of the former possession in relation to the latter or to the Colony of Newfoundland.”
Viscount HALDANE: I think you must read this, it is very interesting, but I cannot see how it can bear on the construction of the Statute.
Sir JOHN SIMON: My Lord, I think I have made that concession in very plain terms, and I hope I am not thought to be doing more than I should.
Viscount HALDANE: No.
Sir JOHN SIMON: I am quite prepared to accept the view that it is interesting rather than directly probative, but the interesting thing is that what is going to be enclosed is the actual report made to and by the Privy Council of Canada on this matter. That is the interesting thing; it is rather like the maps, in a way. Then he says: “A map showing the exact boundary on the coast and the assumed boundary in the interior, is also enclosed.” Then the enclosure is a Despatch from Lord Dufferin, that is at the bottom of page 2294: “With reference to your despatch of June 20th, and to subsequent correspondence making an inquiry on the part of the United States Government as to the position of Labrador in relation to the Dominion of Canada or Newfoundland, I have the honour to enclose, for the information of Mr. Fish, a copy of an Order of the Privy Council which contains the views of my Government on the subjects.” That puts it very justly, I think. It is only the views of the Government in 1874; it is not in any way estoppel. Then he says that appended is a map. I can show your Lordships the map; I have it.
Now this is what, after deliberation, in 1874 the Canadian Privy Council had got to say. They recite the despatch and then they say at line 10, on page 2295: “The Honourable the Secretary of State to whom this despatch, with enclosures, has been referred, reports that the boundary line between the Dominion of Canada and Labrador is a line drawn due north and south from the Bay or Harbor of Ance au Blanc Sablon, near the Straits of Belle Isle as far as the 52nd degree of north latitude; that Labrador eastward and northward from that point to Hudson's Straits.”
The LORD CHANCELLOR: I do not understand that.
Sir JOHN SIMON: I think it must be “Labrador lies eastward and northward.”
Sir THOMAS WARRINGTON: There is a line of something left out there.
Sir JOHN SIMON: I will have that checked. Then: “That the division-line in the interior separating Labrador from the Dominion of Canada has only been defined as far north as the 52nd degree of north latitude, but it has been assumed that the boundary line in the interior would have taken the direction laid down on the accompanying map, which follows the height of land.”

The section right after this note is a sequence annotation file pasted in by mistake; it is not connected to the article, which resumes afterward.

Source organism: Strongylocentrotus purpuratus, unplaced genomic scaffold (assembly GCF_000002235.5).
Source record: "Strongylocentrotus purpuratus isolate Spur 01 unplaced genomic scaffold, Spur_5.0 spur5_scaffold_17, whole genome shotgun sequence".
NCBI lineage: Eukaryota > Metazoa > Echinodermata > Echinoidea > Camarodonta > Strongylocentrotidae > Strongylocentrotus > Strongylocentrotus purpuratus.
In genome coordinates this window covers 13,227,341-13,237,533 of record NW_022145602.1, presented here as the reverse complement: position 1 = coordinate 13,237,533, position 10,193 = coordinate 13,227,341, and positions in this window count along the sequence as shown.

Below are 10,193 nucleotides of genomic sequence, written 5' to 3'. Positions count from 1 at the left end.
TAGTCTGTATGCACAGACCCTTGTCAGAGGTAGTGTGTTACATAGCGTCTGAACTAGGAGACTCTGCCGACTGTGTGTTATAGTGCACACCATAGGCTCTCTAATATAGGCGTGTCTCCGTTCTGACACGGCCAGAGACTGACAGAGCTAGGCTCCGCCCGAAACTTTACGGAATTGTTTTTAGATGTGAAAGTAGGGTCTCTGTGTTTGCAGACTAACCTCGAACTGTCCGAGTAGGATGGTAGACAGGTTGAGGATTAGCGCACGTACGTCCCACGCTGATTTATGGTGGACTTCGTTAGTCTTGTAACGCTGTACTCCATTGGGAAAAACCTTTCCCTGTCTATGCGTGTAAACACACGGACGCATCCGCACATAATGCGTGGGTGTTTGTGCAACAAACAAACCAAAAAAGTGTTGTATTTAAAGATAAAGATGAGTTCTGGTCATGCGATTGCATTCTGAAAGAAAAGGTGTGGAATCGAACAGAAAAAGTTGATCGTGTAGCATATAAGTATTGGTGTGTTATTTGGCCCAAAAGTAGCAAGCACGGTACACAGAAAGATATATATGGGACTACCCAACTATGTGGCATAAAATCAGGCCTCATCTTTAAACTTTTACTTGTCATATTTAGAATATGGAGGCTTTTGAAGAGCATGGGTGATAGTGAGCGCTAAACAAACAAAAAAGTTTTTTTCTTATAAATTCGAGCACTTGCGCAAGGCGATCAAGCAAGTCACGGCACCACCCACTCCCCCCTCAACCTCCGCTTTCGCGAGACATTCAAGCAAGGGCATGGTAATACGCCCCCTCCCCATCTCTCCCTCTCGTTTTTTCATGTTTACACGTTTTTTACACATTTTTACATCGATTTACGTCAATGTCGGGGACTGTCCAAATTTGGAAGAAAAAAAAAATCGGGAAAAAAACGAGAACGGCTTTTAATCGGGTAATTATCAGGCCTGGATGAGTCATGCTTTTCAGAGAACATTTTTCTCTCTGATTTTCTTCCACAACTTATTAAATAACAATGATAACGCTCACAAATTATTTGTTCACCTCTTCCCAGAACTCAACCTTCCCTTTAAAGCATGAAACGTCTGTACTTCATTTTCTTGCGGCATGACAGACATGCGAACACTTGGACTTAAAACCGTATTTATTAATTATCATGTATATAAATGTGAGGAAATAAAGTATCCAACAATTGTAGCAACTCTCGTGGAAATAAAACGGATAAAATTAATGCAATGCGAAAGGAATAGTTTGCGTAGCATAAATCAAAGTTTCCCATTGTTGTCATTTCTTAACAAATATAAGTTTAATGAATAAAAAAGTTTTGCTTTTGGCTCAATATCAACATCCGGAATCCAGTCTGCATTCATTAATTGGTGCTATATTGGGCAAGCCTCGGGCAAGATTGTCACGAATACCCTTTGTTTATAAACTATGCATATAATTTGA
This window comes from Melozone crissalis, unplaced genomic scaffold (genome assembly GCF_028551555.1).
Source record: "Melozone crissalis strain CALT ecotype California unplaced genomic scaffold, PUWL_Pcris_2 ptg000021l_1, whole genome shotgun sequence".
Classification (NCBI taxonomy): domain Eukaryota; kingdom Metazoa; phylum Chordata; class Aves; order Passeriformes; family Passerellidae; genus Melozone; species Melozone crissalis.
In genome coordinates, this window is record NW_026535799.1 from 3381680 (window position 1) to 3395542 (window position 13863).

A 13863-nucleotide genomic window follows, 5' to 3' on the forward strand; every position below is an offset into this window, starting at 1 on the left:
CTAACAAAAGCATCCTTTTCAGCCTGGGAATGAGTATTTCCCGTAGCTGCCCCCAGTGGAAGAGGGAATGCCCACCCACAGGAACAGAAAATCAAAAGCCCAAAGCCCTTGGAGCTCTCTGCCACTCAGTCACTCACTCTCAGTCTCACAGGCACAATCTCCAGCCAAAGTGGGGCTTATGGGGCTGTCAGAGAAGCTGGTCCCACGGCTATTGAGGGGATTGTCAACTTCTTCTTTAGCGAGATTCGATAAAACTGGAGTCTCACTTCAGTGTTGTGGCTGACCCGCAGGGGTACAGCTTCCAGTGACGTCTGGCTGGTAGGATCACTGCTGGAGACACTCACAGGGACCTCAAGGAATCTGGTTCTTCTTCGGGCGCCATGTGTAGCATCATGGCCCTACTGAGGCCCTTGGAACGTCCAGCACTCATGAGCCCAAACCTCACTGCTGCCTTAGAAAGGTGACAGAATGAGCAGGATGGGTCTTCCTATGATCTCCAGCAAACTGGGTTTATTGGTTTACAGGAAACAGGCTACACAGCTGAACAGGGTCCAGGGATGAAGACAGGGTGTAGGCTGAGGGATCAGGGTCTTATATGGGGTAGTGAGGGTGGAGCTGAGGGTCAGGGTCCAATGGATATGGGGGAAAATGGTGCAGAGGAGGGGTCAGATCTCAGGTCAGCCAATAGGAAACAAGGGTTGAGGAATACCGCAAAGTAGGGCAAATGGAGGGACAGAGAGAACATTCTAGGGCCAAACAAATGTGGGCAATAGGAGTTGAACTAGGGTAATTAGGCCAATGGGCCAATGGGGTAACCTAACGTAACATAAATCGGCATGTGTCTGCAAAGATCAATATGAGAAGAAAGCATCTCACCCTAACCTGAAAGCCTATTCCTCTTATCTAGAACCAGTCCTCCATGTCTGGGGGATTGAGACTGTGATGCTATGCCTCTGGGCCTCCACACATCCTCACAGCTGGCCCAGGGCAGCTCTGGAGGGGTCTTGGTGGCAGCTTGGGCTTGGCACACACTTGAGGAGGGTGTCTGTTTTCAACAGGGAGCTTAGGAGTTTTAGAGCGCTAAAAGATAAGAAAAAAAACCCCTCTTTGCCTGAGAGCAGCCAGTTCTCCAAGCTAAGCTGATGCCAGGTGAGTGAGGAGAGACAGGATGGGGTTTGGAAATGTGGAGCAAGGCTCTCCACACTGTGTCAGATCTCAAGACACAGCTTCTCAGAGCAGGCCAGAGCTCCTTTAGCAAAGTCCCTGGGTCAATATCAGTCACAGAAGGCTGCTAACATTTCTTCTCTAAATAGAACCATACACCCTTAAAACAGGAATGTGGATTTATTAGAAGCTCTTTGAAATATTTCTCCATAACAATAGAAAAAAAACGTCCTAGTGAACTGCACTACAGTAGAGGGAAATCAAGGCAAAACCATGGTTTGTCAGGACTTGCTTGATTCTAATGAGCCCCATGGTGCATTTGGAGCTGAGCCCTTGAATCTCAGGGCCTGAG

Viscount HALDANE: That might be interesting, because there is a statement that there is a map which follows the height of the land.
Sir JOHN SIMON: I am going to show your Lordships the map. “That Labrador, with the islands adjacent thereto, is annexed to Newfoundland, and under the Government of that Island.” What is significant—I will not say anything more—is that this is what the Dominion of Canada says: “Attached to the Report of the Secretary of State are extracts from the Imperial Statute bearing on the question, and a map showing the exact boundary on the coast and the assumed boundary in the interior. The Committee recommend that a copy of this Minute with map and extracts from the Imperial Statute, above alluded to, be transmitted to Sir Edward Thornton for the information of the United States Government.”
I cannot help thinking, therefore, that “assumed boundary,” perhaps even “supposed boundary,” may possibly be understood rather as indicating that people did not know where on the ground the height of land exactly was, as distinguished from throwing doubt upon the question as to whether or not it would be a boundary ascertained by reference to the height of land.
Lord SUMNER: Is this a possible alternative? The Crown being entitled to the whole Peninsula of Labrador, however acquired, has at some time or other so dealt with it as that the whole of it is now territory of Canada or of Newfoundland and none remains unappropriated by the Crown, but the Crown has not yet directed what boundary between the two is to be drawn, and that may remain to be delimited possibly as a matter of legal inference from what has been done or possibly under some Act of State yet to be determined.
Sir JOHN SIMON: I think your Lordship is quite right.
Lord SUMNER: In the latter case we might delimit it.
Sir JOHN SIMON: No doubt it would be a short cut, though probably at this time of day there would be some difficulty.
The LORD CHANCELLOR: What does the map refer to?